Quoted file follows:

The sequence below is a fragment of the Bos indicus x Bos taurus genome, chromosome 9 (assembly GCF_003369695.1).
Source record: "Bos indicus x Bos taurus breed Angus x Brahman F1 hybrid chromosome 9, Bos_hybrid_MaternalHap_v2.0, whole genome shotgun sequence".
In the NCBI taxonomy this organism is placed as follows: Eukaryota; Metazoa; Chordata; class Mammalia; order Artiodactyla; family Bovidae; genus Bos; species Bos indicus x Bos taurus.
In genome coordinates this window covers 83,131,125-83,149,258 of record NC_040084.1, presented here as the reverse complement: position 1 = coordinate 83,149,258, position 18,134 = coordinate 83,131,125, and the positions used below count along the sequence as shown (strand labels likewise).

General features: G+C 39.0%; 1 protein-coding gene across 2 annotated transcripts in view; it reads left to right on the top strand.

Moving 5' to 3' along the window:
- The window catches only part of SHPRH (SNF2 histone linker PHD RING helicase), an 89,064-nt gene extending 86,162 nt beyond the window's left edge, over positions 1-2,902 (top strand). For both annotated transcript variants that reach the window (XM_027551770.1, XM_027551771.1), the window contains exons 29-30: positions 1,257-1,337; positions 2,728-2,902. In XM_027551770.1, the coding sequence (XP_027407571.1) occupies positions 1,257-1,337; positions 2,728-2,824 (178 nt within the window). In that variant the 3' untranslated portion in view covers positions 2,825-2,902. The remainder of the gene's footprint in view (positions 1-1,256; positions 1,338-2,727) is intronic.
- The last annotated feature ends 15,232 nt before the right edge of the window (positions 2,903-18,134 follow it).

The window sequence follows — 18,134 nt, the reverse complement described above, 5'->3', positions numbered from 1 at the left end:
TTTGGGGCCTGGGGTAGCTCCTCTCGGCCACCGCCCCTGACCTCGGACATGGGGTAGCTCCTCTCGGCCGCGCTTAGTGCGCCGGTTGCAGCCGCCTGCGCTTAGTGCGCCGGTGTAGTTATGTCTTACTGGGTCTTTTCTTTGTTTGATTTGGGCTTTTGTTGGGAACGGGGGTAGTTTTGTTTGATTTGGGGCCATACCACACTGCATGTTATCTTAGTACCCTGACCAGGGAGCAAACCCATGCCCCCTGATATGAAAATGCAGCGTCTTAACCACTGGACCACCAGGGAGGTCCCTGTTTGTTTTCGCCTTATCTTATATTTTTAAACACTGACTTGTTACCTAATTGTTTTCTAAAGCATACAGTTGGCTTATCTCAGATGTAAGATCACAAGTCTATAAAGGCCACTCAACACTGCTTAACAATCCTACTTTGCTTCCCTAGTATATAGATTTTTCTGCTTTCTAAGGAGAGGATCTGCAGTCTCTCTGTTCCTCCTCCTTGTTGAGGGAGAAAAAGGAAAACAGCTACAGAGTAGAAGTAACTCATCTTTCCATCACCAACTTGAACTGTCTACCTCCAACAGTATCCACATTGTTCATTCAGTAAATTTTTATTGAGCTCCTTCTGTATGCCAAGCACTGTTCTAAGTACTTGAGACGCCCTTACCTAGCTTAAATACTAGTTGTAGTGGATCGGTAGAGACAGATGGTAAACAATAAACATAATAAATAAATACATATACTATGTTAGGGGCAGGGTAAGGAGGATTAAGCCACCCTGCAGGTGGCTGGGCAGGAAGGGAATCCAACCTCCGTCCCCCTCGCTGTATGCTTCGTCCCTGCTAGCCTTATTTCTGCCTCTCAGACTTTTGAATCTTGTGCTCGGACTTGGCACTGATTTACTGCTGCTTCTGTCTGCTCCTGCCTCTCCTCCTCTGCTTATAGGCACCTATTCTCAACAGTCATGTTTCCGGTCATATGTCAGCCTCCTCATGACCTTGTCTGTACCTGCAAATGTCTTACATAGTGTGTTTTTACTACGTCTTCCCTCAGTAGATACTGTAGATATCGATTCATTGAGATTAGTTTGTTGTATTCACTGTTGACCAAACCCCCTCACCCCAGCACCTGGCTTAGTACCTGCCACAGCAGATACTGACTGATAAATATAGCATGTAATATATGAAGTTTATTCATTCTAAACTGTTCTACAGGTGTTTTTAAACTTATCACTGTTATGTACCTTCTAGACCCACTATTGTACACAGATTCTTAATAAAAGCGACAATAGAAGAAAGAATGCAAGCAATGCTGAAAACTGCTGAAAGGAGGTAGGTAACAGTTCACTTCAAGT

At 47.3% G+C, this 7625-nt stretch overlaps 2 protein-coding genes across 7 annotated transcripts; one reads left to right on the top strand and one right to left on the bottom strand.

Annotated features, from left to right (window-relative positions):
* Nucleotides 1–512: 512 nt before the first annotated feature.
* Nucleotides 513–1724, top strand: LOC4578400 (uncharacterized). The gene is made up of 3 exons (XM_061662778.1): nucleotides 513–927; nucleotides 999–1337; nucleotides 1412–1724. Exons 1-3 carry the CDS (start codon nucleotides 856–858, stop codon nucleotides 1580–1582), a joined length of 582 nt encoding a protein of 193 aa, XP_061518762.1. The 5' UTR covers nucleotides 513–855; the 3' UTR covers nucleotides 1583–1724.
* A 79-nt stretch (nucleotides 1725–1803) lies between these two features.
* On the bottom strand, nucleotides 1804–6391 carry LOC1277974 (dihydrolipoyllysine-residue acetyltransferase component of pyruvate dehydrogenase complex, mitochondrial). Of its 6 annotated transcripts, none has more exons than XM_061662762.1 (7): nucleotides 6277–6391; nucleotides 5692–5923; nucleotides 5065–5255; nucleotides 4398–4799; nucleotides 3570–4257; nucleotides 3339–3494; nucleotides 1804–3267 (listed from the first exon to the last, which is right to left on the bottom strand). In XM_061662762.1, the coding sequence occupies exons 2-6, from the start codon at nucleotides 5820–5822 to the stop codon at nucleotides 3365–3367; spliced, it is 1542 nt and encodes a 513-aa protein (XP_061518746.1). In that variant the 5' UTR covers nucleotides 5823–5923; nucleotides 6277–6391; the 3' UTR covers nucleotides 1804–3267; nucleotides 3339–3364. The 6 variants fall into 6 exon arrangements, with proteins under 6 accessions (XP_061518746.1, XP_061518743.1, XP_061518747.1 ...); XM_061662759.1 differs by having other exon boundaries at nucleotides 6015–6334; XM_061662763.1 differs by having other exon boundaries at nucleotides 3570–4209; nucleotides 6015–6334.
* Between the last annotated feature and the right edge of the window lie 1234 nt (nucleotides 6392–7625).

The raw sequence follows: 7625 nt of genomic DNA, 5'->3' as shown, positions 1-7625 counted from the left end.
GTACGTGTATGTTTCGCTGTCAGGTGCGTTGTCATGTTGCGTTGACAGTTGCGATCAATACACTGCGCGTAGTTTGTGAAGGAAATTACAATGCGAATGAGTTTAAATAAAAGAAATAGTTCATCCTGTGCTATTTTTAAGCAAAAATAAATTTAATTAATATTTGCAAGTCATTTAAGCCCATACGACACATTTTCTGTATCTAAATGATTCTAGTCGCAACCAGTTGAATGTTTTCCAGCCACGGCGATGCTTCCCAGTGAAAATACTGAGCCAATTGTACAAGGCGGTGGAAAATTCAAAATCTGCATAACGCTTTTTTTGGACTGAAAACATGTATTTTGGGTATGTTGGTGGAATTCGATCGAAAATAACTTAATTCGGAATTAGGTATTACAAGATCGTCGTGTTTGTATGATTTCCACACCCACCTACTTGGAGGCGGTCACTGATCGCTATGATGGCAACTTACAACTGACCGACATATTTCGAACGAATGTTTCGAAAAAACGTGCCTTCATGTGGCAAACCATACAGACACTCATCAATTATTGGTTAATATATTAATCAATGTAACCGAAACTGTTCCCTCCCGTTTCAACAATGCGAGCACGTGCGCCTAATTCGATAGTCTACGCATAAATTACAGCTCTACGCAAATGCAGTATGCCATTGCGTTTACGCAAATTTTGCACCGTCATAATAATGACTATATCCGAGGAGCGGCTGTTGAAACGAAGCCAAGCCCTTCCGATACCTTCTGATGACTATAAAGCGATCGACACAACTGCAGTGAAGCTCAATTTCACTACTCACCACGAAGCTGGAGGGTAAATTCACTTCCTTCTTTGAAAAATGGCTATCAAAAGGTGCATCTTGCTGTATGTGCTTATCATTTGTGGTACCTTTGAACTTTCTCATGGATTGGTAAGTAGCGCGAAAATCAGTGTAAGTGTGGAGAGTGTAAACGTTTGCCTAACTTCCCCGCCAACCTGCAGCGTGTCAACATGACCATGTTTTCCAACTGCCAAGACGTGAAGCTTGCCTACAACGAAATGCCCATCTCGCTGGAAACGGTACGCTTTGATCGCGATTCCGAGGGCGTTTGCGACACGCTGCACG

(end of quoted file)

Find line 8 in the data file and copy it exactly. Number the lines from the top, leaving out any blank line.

- The last annotated feature ends 15,232 nt before the right edge of the window (positions 2,903-18,134 follow it).